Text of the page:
Gennifer Baker, Director of Nursing Practice & Laurie Wilson, Value Analysis Coordinator
Although most healthcare organizations have value analysis teams or committees, did you ever consider disbanding your teams or committees for another value analysis model? This was the decision that Huntsville Hospital Health System (HHS), a community-based 941-bed health system located in Huntsville, Alabama, and the fifth largest publicly owned not for profit health system in the nation, made about three years ago to create more cost savings, less hassle, and better outcomes.
New VA Model
This wasn’t a shoot from the hip decision, but a strategic decision to obtain more buy-in, cooperation, and evidence-based decision making from HHS’s clinical staff. Prior to this new value analysis model, HHS’s multi-disciplined value analysis team met regularly to review and approve new product requests. Often times, many of HHS’s value analysis committee’s buying decisions were influenced by price. Creating a review process that analyzes cost AND clinical value produced not only better financial outcomes for the organization but better clinical, safety, and quality outcomes for the patients and staff.
Under HHS’s new value analysis model, no longer would highly paid staff members need to sit through long meetings that often were ineffective, time consuming, and counterproductive.
This was a situation where decision makers were possibly guiding practice outside of their scope of expertise. Under HHS’s new value analysis model one of two actions would set a meeting in motion. Either purchasing would need a clinical/nursing review or nursing would need a purchasing review. At this point the Director of Materials Management, serving as the Value Analysis System Coordinator, and the Director of Nursing Practice would facilitate the appropriate action on a case-by-case basis.
Typically, this would mean that the Value Analysis System Coordinator and Director of Nursing Practice establish an ad-hoc team of stakeholders and experts who either touched, had insight into, or trained staff on the proposed product and who would now evaluate the appropriateness, effectiveness, and relative value of the new product and/or address their clinicians’ concerns about an existing product.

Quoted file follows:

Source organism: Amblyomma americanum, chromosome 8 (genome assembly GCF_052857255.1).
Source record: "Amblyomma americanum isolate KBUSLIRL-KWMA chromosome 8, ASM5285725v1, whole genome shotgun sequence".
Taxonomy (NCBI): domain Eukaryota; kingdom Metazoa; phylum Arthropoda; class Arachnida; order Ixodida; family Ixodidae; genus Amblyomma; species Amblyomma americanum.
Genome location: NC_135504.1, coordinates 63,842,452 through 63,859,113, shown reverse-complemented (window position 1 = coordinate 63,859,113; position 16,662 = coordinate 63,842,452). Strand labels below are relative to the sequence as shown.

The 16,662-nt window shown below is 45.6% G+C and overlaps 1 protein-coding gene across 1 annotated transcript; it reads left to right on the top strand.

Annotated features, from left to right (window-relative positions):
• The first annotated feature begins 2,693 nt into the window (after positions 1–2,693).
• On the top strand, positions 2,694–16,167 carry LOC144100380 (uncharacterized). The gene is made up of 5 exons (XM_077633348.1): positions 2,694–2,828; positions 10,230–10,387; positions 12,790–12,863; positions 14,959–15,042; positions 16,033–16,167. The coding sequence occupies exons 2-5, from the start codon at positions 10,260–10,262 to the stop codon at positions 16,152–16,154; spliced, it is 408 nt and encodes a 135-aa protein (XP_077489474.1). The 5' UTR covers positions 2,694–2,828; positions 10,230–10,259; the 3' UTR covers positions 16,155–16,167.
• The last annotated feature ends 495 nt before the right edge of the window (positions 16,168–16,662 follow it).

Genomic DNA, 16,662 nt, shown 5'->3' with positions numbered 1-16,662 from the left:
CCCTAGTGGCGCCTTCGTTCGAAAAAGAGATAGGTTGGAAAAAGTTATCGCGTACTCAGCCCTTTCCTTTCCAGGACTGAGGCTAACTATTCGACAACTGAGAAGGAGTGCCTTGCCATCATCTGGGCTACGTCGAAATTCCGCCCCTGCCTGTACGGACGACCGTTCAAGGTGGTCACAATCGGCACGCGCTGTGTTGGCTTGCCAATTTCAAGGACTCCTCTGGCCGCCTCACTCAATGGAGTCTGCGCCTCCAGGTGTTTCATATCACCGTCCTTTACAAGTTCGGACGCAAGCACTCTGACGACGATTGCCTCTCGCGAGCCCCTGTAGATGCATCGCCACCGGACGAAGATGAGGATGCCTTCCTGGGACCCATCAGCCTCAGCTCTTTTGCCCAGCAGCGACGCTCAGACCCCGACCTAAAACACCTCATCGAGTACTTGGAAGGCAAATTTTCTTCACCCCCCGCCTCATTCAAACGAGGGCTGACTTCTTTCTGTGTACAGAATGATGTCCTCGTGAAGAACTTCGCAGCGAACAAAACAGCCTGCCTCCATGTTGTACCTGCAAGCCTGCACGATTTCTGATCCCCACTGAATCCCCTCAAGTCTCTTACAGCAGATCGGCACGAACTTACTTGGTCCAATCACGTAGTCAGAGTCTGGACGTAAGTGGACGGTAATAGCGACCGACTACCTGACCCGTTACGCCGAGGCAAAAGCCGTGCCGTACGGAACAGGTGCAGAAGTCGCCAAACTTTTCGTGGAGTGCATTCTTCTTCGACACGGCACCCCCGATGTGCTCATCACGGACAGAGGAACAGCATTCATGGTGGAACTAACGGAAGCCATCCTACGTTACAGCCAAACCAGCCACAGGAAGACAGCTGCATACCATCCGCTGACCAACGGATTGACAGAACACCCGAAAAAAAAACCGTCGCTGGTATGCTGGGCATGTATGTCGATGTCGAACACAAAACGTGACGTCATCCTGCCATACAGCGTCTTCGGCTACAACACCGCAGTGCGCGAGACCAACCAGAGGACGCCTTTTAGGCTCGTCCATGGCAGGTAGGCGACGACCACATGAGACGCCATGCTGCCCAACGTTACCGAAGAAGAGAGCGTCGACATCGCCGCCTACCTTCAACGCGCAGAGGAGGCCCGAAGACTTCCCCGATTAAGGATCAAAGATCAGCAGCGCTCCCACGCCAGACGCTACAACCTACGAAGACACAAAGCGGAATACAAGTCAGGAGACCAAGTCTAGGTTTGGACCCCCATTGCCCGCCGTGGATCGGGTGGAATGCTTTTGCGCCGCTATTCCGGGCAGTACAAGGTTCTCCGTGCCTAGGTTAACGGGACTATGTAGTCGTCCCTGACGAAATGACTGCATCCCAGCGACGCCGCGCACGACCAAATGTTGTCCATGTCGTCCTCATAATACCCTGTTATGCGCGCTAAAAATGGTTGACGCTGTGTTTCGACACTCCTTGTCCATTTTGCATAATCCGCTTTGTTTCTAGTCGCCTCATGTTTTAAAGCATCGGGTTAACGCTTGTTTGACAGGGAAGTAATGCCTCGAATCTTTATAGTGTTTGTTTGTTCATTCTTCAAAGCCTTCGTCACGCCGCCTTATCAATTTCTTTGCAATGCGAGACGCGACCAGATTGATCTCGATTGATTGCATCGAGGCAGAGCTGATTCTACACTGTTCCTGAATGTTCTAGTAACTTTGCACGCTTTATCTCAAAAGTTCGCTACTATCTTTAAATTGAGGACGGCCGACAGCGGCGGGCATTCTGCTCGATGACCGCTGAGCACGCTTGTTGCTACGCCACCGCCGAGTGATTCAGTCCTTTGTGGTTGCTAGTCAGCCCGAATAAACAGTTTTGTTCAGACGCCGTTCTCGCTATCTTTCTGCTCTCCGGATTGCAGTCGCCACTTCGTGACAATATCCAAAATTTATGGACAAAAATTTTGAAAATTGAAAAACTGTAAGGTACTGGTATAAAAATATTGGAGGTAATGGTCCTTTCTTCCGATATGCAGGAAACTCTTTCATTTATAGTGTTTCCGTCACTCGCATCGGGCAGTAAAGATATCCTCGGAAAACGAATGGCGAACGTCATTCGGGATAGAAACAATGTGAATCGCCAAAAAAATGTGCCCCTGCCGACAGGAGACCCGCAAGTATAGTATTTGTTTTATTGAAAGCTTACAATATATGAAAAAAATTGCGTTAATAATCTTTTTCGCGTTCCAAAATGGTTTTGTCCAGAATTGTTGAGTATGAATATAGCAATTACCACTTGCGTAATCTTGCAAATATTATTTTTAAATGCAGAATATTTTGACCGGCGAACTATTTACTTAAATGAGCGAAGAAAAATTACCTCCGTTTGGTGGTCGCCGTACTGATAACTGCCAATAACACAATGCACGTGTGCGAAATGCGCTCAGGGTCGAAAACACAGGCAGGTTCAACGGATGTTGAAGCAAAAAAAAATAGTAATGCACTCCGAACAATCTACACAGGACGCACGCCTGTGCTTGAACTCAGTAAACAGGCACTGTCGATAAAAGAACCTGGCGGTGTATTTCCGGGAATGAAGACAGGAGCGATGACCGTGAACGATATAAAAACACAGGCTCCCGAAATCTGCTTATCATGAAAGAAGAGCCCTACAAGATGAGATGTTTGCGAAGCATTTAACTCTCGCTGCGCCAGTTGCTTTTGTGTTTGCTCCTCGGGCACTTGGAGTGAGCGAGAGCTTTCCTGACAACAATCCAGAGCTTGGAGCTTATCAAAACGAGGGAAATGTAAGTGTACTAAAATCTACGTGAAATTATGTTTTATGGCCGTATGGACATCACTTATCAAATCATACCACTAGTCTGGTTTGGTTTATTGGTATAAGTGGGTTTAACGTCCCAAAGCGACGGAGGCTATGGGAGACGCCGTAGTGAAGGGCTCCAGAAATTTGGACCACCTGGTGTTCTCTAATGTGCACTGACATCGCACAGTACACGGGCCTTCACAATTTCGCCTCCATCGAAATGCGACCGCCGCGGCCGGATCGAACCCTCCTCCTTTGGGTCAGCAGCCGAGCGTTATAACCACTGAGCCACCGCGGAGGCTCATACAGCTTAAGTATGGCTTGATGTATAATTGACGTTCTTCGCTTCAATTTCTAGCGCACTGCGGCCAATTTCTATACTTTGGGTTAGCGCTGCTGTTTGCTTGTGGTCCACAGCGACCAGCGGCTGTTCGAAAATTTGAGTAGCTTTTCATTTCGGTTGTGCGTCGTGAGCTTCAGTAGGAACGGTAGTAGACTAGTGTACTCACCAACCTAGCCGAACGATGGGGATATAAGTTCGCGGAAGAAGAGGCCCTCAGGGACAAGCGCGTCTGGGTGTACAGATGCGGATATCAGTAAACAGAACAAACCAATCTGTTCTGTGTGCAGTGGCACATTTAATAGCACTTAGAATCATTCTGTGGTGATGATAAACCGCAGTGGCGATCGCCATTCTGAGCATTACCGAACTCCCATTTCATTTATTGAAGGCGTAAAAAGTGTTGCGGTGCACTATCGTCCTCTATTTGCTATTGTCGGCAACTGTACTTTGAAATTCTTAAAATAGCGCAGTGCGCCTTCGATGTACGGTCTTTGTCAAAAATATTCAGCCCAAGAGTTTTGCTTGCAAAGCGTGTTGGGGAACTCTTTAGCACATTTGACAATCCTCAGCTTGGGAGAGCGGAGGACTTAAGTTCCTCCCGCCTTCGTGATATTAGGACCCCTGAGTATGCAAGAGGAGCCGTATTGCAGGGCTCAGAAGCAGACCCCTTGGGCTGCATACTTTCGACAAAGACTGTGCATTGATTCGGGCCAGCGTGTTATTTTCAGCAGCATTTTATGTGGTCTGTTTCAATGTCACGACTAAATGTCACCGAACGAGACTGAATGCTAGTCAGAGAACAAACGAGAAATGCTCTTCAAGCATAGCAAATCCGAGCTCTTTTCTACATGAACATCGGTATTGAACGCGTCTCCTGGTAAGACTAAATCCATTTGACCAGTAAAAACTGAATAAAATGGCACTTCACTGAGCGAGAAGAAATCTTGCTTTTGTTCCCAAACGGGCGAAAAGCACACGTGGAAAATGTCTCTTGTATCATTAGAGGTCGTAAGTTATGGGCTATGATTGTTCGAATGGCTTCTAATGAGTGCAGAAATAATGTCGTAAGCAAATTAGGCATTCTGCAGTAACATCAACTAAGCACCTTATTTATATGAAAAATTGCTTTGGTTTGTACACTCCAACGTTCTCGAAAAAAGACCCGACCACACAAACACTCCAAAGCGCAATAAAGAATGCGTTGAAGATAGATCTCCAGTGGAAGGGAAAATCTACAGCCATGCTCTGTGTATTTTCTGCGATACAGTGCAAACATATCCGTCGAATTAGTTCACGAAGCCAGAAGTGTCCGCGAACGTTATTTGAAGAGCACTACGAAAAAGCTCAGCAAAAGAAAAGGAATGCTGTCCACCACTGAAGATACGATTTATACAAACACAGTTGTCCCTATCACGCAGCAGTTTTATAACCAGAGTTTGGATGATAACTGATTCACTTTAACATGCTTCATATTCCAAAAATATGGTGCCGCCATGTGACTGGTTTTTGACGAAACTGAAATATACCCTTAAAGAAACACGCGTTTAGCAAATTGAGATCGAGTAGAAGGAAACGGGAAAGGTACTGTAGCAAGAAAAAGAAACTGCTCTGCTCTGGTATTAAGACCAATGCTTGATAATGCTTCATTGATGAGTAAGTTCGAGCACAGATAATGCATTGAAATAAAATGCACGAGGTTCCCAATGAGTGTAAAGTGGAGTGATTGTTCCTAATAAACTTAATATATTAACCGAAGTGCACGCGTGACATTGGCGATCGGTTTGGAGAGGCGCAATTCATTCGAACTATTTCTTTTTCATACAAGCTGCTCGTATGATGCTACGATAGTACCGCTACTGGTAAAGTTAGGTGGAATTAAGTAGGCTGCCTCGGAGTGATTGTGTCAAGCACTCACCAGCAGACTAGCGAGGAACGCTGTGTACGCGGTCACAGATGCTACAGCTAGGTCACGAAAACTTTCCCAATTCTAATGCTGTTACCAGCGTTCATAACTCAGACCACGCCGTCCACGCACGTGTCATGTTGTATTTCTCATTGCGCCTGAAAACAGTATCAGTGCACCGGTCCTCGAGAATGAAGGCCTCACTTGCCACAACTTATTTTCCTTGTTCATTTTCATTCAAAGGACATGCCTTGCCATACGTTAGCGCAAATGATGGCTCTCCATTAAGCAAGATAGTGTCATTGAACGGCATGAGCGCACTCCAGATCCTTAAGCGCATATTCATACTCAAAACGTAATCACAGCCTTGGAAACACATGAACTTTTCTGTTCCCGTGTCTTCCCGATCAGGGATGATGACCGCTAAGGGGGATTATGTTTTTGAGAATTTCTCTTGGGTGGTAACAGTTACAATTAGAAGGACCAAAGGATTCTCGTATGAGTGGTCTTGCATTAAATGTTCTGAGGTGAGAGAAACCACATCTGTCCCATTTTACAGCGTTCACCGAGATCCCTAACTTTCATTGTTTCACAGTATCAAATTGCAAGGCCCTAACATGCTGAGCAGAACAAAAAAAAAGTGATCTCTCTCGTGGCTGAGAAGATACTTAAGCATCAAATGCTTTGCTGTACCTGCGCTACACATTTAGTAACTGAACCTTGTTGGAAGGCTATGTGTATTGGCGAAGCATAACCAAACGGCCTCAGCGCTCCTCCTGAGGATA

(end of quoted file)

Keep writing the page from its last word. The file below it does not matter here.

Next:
For example, HHS’s Value Analysis System Coordinator recommended a lower cost central line dressing kit she believed was a functional equivalent to establish standardization compared to the high price kit the hospital was using. This proposed kit was without the bells and whistles their clinicians were accustomed to. The Director of Nursing Practice, agreeing that this seemed like a good idea, formed a central line dressing kit ad-hoc team represented by stakeholders and experts of this product line.
The Director of Nursing Practice requested that those attending the meeting, “Bring your evidence to the table and leave your opinion at the door.” After much discussion, negotiations, and peer review, the clinicians in attendance were able to value-justify the change. We must admit that everyone wasn’t happy, but all left the meeting satisfied with the outcome that had been validated by the clinical evidence and trending results over time.
It should be noted that the value analysis program at HHS is not a stand-alone process. It is organizationally linked to HHS’s hospital-wide task forces (i.e., operating room, cath lab, quality, etc.), which HHS’s chief supply chain officer sits on.
These task forces, acting as steering committees, give guidance to the value analysis process, assign projects to it, and coordinate numerous value analysis projects for the Value Analysis System Coordinator and Director of Nursing Practice.
Looking at the bigger picture, the value analysis process has also coordinated projects with HHS’s nine affiliated hospitals, such as, patient charge system, sharing product success, trade show, and peer to peer interaction.One such project was to encourage field trips between HHS’s clinicians and their affiliates’ staff to share their best practices, which we hope to expand over the next few years.
Was this a good decision to change our value analysis model? Well, let’s look at the evidence. Although our value analysis model is different from many other hospitals and systems, we still look at the cost, quality, safety, and above all else, hard evidence before making any and all product decisions.
We also have greater buy-in and cooperation from our clinicians since they are making the decisions on what products they will use. This process has also created greater awareness for our nursing staff of what things costs, how they are employed, and what options are available to them. It also has provided quicker decision making without twisting arms. In addition, no time is wasted on non-essential meetings or costly multidiscipline VA committee meetings.
Surprisingly, most of our agenda items can be handled with virtual meetings or just e-mail correspondence. Financially, our savings have escalated by 10% to 30% overall since we changed our value analysis model! And very few backdoor requisitions are floating around our hospital or system. This then has created even greater compliance to policies and procedures which has been a bonus for our VA process.
Yes, we would say the change in our value analysis model was worth the time and effort we have put into HHS’s new VA model. However, it might not be right for every healthcare organization, but you will never know unless you try it. That’s what VA is all about – experimentation until you get it right!